Due to very strong public interest in adopting retired Military Working Dogs after their period of service to our nation, we are obliged to process and prioritize in excess of a thousand applications every year.  Because so many people are “queuing up” to adopt a relatively small number of available dogs, prospective Military Working Dog adopters can expect delays up to, and often beyond six months before a dog is available for them.  We follow the “first come, first served rule,” so that when a suitable dog becomes available, we offer that dog to the party that has waited longest.  If you are interested in adopting a Military Working Dog into your family, we encourage you to get your application in and we will schedule you for a dog as soon as we can.  However, be prepared for a long wait due to the community’s high interest in our adoption program.  Once we set you up with an appointment to meet our adoptable dogs, please be considerate of other eager adoptive families.   If you need to cancel, please do so as early as possible so we can fill the appointment with another applicant.

  1. What happens once I get an appointment to go to Lackland Air Force base, near San Antonio, TX to meet/adopt one of your dogs?

Once you have your appointment, expect to make at least two visits, normally two consecutive days.  On the first day, about one hour is needed to review your application and then to greet the dog(s).  Once you’ve selected a dog, we’ll need time to get the dog ready for adoption, and our veterinary clinic will need time to get the dog ready for departure.  Your dog should be ready to depart with you on the second day; however, sometimes issues arise that are outside the control of the adoption administrator and we ask for your patience and understanding.

  1. Will I be able to select the sex or breed or age of dog that I prefer?

We will do our best to match our available dogs with your preferences in terms of breed, gender, color, etc., but cannot guarantee that we will have a dog that will exactly match your desires. Please remember that no matter what their type, sex or color, these retired Military Working Dogs were selected by the DoD for their stable and outgoing temperaments.  They make wonderful companions and deserve great homes.

  1. Can you give me an overview of the Adoption Process?

The MWD Adoption Process starts when you submit a completed application.  Once we receive the completed application, you will receive a confirmation, normally by email that it has been received.  Your application will be kept on file in order of the date of receipt.  If questions arise when going over your application, we will usually email or telephone you for clarification.  As we schedule each month’s appointments, we’ll start with the oldest applications first.  Those who decline a scheduled appointment will be removed from the list of applications. When your application is pulled, you’ll be contacted about possible dates available within the time frame being filled, usually a calendar month.  About thirty days before your appointment, you should
receive a courtesy phone call or email seeking confirmation of your appointment and indicating information needed for a base pass, if it is required.  If you do not reply to this courtesy e-mail or phone call, we will be forced to give your appointment to somebody else, and your application will be deleted from our waiting list.

On the day of your appointment, please plan to arrive at the gate early to obtain your pass.  You will need a current driver’s license, proof of vehicle insurance, and current registration.  Once you arrive at the kennel facility, we’ll show dogs that are well suited to your interest/ability and home life.  Once you’ve selected a dog for adoption, we’ll refer the dog to the Veterinary Hospital for a departure physical, which is usually scheduled for the following day.  After the physical is completed, the Veterinary Staff will provide photocopies of applicable medical records for you to take to your animal health practitioner.  The records and dog are usually available shortly after the noon hour on this second day.  Bring a leash, suitable collar, and your driver’s license.  After you sign the indemnity agreement, you will be allowed to depart with your new family member.  This process normally takes about one hour.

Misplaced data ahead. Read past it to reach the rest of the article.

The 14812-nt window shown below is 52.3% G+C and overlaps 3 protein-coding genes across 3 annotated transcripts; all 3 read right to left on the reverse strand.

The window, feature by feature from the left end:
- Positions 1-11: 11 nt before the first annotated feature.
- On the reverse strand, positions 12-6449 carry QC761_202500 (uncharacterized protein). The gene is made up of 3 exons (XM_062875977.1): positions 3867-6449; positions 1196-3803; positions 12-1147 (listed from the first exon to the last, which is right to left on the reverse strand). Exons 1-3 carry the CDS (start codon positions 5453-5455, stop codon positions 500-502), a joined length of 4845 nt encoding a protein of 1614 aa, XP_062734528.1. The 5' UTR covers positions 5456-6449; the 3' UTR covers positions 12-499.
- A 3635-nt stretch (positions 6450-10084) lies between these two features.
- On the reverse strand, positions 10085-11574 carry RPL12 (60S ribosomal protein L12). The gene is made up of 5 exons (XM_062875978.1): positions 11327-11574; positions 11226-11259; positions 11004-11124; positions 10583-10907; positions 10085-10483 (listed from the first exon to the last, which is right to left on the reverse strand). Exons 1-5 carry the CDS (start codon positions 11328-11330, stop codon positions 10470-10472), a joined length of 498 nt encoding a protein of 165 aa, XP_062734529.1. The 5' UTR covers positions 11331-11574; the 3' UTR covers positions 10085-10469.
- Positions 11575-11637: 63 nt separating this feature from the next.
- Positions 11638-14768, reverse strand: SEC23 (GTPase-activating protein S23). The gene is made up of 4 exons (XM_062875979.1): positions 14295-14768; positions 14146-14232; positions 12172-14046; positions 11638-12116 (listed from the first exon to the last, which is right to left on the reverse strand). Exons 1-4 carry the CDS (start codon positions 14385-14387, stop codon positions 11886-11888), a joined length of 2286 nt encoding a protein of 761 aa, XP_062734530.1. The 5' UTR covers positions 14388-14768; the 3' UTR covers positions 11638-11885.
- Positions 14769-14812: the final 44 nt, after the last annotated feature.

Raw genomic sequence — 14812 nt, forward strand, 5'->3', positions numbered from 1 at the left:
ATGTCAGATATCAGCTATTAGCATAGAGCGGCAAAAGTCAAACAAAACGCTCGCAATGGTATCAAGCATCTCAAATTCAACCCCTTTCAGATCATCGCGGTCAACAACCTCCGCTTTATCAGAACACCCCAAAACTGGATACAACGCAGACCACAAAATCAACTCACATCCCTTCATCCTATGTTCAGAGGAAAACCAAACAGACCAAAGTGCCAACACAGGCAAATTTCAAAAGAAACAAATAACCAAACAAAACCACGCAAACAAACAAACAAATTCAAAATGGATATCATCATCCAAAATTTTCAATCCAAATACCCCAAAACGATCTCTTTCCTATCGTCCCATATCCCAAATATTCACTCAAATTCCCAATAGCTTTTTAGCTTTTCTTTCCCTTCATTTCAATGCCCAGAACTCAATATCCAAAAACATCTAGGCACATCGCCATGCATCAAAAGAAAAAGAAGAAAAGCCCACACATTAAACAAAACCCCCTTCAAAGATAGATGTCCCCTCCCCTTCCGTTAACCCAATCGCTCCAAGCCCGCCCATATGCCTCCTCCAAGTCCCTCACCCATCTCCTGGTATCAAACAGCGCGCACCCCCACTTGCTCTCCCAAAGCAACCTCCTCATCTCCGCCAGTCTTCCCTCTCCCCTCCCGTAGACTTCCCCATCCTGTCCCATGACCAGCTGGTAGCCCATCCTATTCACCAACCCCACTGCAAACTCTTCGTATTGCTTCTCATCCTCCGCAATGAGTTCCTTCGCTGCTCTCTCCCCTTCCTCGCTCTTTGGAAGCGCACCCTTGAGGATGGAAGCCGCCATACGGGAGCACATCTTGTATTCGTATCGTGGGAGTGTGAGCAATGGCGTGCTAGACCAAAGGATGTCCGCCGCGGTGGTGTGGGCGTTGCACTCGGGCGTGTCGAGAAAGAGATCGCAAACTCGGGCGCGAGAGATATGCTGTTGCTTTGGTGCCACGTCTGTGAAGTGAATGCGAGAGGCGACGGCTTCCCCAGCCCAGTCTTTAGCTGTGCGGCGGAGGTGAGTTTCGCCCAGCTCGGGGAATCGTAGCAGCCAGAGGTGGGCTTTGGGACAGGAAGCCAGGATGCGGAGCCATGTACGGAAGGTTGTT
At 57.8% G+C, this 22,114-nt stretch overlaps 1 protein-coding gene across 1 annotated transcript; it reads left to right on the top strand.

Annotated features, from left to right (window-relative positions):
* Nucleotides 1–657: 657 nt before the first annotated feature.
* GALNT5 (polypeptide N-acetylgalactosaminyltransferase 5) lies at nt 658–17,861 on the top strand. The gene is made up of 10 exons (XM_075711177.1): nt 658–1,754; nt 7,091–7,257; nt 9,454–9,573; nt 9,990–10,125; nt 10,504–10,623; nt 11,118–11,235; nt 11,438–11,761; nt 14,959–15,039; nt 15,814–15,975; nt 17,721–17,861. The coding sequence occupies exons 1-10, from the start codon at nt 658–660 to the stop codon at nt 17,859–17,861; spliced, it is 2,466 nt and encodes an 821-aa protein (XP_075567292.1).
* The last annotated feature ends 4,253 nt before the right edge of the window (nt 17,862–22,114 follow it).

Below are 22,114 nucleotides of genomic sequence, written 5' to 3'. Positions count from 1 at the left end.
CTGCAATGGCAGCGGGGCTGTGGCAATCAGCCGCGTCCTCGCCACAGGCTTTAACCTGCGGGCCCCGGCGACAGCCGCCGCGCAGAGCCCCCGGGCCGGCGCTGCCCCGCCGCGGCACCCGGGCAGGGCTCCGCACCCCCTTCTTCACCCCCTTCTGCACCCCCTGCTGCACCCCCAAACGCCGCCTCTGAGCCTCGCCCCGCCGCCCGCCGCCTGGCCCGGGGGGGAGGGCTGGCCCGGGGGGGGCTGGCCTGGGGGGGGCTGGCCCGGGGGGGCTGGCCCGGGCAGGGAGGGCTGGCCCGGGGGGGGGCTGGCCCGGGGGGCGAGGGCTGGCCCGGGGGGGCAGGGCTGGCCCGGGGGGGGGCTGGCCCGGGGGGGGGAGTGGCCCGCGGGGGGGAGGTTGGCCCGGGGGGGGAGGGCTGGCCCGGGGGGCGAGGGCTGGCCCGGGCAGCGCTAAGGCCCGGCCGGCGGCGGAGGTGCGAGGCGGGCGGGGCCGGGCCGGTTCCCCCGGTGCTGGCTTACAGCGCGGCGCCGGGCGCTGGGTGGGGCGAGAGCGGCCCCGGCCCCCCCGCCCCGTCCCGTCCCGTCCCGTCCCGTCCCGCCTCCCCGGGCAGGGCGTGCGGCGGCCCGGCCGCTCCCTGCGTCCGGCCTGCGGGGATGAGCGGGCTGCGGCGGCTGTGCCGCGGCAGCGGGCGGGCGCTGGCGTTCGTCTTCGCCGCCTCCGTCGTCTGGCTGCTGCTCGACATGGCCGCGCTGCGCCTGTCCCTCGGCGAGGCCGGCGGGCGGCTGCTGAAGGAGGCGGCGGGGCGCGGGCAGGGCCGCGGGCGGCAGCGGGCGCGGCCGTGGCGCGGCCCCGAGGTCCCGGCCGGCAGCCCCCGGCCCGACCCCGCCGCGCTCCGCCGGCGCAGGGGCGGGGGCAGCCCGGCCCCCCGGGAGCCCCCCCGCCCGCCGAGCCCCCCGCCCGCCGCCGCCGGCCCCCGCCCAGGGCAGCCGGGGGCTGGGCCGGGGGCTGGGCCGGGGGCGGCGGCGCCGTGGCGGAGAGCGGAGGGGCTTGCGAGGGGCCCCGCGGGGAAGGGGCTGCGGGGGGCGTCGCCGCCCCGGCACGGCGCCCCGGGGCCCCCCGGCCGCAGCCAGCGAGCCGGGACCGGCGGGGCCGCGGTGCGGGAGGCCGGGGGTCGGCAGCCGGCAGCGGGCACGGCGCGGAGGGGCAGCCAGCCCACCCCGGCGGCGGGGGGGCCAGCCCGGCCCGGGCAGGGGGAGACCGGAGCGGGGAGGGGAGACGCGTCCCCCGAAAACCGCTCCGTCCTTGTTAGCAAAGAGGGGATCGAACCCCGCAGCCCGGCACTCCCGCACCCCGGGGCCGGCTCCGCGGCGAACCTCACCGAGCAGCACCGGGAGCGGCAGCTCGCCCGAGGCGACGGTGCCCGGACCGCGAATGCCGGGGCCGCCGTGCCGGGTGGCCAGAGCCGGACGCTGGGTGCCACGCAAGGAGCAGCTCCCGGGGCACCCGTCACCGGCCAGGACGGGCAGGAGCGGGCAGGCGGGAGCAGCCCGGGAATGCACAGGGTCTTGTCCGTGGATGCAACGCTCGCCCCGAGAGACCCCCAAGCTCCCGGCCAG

The definitive source for information regarding adoption of both Military Working Dogs and Contract Working Dogs is the United States War Dog Association, Inc. (See http://www.uswardogs.org/united-states-working-dog-adoptions/.)


DogMedicalCarepic-570A free specialized Medical Care Program for retired Military Working Dogs and Contract Working Dogs is offered through the United States War Dogs Association, American Humane Association and Red Bank Veterinary Hospital in Red Bank, NJ.

With healthcare costs on the rise, this program will help eliminate some of the financial burden put upon individuals and families who have adopted a retired MWD/CWD.  This is not an insurance program, but is a bona fide Specialized Medical Care Program for retired MWDs/CWDs, which will only be recognized by Red Bank Veterinary Hospitals of New Jersey.  (There are five locations: Tinton Falls, Cherry Hill, Hillsborough, Linwood, and Red Bank.  For more information on Red Bank Veterinary Hospital please visit their website at: www.rbvh.net).

To participate, complete the Specialized Medical Care Program application (available on the website at: http://www.uswardogs.org/specialized-medical-care-program-for-mwds-and-cwds/registration-form/) and submit it, along with a copy of your Retired MWDs/CWDs Adoption papers, via regular mail, email or by fax to the U.S. War Dogs Association.  Once the application and adoption papers are received, the owner and his or her dog will be entered into a database shared only with the Red Bank Veterinary Hospital. (Any MWD already signed up for the Free Rx Prescription Drug Program will NOT have to sign up a second time as the required information has been previously added to the USWDA database.)

Then simply contact the United States War Dogs Association, which in turn will verify to the Red Bank Veterinary Hospital that care for your MWD/CWD is in order and has been accepted.  You will also receive a letter (which will be mailed, emailed or faxed to you) to take to the Red Bank Veterinary Hospital of your choice.

Your responsibility will be to provide your own transportation.  Specialized Medical Care will be free of charge while your dog is being cared for at Red Bank Veterinary Hospital.  The United States War Dogs Association will see that you are reimbursed for your hotel accommodations. (A list of local hotels can be found on the Red Bank Veterinary Hospital website.)

For further information please contact:

U.S. War Dogs Association, Inc.

Attn:  Ron Aiello, President

1313 Mt. Holly Road

Burlington, New Jersey 08016



Phone: 609-747-9340

Cell: 609-234-4539

Fax: 609-747-9340